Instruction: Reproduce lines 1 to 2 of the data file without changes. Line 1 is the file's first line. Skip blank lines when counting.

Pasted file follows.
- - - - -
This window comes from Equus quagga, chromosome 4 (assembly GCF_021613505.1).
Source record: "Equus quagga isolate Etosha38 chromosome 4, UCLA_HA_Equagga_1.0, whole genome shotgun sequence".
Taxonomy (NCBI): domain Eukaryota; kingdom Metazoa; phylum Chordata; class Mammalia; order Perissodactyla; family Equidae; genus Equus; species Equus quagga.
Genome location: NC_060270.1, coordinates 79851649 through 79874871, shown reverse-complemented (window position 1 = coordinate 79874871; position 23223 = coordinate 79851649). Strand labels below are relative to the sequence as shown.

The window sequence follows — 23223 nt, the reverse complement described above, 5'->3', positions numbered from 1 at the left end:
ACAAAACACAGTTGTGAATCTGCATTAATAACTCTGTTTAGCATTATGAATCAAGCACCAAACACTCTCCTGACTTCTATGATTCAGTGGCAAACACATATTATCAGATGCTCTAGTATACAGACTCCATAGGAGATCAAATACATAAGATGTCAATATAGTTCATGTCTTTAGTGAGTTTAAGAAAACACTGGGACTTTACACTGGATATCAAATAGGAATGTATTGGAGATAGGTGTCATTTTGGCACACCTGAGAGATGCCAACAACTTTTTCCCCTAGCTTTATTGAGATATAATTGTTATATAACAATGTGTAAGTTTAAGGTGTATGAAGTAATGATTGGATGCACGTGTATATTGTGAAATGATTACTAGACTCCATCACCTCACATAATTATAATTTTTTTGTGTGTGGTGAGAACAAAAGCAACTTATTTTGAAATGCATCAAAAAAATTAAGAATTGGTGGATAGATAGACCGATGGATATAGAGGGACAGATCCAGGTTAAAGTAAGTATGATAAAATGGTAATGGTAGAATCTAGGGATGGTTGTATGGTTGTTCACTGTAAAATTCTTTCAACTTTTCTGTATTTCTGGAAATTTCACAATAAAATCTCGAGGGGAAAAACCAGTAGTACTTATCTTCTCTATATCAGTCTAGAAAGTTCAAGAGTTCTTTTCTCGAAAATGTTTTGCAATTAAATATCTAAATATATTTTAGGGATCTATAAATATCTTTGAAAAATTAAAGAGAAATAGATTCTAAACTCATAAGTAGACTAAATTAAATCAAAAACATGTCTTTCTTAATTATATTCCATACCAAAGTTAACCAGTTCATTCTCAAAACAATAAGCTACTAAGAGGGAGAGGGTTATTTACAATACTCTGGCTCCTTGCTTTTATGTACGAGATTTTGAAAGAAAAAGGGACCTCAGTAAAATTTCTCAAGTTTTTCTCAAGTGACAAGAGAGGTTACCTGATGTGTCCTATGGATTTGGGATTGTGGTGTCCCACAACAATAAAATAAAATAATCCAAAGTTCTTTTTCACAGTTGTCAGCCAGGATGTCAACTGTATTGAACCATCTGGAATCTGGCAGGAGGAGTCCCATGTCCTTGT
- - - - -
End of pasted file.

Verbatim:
This window comes from Equus quagga, chromosome 4 (assembly GCF_021613505.1).
Source record: "Equus quagga isolate Etosha38 chromosome 4, UCLA_HA_Equagga_1.0, whole genome shotgun sequence".